Why Polling on Marijuana Doesn't Tell the Whole Truth

Since March, six polls have been conducted on California's ballot proposition to legalize marijuana. The three that were automated showed the measure passing by double-digits. The three conducted by human operators showed it failing by a narrow margin. The results gap between the two methodologies widened when it came to minorities. Blacks and Hispanics heartily supported the measure when asked by robopolls but opposed it by 12 to 26 percent when asked by operators.

Nate Silver hypothesizes that automated surveys might have more trouble getting a representative sample of minorities -- or that respondents feel judged by a human on the other end of the line:

What if voters are more likely to admit their tolerance for marijuana to an automated script, which may create the feeling of greater anonymity? Marijuana usage remains fairly stigmatized in polite society in America, enough so that even liberal politicians like Barbara Boxer, Dianne Feinstein, Jerry Brown and Barack Obama have refused to state their support for legalizing the drug. But as most Americans between ages 20 and 55 have smoked marijuana, they may not consider it such a big deal in the privacy of their homes -- or the privacy of the ballot booth.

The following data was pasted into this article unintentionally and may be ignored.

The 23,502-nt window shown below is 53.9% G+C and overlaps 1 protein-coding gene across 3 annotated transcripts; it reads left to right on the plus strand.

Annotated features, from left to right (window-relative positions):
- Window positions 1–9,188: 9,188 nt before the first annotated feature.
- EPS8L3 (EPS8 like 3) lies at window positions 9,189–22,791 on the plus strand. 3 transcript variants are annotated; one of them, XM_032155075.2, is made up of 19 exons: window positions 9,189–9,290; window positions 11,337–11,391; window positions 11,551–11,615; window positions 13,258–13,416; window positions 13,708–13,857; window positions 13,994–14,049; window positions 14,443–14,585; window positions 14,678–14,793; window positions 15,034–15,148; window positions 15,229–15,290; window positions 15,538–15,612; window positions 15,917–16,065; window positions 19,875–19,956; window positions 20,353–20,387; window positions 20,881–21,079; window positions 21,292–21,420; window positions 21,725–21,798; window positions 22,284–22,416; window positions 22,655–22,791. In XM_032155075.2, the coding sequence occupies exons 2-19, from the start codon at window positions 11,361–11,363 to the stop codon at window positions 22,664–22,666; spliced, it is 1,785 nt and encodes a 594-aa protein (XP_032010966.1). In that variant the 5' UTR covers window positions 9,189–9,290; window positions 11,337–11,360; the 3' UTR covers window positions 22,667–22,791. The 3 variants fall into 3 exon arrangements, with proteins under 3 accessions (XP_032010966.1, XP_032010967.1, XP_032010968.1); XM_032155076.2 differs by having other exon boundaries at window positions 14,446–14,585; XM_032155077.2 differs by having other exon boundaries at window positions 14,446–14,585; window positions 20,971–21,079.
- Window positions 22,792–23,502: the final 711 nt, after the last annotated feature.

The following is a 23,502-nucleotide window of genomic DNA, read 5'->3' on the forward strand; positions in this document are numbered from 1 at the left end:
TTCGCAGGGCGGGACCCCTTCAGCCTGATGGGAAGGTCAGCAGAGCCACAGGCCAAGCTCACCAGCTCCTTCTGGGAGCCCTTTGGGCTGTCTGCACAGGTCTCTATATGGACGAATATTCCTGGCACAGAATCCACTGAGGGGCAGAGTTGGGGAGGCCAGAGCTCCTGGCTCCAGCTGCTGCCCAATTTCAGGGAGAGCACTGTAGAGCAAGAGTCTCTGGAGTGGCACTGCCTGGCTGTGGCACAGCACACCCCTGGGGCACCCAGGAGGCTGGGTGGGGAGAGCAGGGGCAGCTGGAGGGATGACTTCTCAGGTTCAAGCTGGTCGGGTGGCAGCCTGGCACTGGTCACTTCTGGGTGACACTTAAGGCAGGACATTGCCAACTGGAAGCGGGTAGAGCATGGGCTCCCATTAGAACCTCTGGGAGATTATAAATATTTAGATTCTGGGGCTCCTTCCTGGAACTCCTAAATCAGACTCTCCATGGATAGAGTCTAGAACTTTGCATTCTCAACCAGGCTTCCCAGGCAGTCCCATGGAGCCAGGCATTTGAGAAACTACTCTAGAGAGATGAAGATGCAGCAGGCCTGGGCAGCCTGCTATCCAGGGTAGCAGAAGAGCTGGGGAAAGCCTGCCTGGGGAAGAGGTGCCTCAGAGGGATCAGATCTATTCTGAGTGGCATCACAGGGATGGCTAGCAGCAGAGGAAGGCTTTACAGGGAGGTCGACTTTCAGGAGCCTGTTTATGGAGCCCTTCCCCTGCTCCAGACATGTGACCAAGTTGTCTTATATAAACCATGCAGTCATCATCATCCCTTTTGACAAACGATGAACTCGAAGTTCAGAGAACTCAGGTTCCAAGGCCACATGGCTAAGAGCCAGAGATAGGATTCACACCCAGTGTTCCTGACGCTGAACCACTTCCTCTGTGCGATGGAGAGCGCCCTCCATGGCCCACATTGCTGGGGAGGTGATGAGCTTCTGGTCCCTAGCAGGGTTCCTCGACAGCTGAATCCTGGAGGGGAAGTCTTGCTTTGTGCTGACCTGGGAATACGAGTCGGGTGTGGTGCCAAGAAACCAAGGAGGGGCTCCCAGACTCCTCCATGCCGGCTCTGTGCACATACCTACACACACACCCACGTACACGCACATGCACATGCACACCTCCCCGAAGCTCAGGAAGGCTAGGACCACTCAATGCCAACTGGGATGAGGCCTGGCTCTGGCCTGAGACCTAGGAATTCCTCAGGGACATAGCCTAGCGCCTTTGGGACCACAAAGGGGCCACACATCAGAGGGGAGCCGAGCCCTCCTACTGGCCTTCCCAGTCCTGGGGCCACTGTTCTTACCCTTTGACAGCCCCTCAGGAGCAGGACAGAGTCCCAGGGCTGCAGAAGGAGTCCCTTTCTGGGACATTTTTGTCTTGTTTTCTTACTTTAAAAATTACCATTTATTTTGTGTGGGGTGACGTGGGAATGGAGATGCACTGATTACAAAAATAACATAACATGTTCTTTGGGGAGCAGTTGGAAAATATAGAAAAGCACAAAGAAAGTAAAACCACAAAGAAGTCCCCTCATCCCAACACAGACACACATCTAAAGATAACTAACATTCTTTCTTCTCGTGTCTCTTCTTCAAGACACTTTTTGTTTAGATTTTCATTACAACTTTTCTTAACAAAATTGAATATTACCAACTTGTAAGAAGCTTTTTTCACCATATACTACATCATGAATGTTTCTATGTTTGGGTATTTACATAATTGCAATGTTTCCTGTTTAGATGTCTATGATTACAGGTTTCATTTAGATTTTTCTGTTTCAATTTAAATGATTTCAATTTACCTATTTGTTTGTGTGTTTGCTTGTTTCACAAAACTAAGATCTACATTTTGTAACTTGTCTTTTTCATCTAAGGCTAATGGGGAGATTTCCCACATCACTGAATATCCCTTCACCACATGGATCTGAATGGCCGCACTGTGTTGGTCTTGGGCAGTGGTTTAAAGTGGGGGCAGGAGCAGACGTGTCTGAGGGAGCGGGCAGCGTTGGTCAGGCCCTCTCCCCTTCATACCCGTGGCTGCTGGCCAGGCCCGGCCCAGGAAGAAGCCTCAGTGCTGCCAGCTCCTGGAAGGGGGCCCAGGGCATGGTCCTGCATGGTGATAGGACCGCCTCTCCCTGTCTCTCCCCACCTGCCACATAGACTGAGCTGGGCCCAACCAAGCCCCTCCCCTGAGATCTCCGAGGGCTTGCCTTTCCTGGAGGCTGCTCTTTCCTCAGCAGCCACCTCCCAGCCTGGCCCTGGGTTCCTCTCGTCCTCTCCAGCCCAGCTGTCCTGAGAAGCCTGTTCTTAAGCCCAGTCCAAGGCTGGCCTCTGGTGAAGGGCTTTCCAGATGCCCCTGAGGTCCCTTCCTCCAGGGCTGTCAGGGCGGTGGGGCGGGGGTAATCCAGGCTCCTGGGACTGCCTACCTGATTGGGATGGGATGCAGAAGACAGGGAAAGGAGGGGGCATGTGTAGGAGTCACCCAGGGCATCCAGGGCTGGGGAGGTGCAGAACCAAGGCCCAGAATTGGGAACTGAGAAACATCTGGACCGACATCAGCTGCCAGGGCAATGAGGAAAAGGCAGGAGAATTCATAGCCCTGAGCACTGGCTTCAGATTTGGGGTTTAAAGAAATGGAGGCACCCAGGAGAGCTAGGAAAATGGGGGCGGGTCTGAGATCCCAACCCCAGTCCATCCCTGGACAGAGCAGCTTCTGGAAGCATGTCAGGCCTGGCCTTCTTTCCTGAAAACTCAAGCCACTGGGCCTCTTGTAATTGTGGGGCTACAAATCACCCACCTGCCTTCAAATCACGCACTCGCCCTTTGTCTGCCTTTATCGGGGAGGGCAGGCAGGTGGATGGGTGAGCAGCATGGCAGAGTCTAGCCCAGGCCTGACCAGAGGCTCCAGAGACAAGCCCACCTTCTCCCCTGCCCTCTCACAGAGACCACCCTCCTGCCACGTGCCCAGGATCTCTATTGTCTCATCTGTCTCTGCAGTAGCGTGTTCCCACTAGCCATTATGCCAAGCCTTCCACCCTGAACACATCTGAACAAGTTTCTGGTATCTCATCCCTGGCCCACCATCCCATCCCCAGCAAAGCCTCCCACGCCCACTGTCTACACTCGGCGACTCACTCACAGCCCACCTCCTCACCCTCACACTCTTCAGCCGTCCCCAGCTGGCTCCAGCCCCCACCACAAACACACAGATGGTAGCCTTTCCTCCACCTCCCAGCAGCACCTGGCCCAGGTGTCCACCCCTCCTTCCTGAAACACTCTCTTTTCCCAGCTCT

This might also explain why the split is larger among black and Hispanic voters. Marijuana usage is almost certainly more stigmatized when associated with minorities, and drug possession arrests occur much more frequently in minority communities. This is in spite of the fact that rates of marijuana consumption are only a smidgen higher among blacks than among whites, and are somewhat lower among Hispanics. (Although, note that the link I just pointed you to is also based on survey data, and so could be subject to some of the same biases.)

 Read the full story at FiveThirtyEight.

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Nicole Allan is a former senior editor at The Atlantic.

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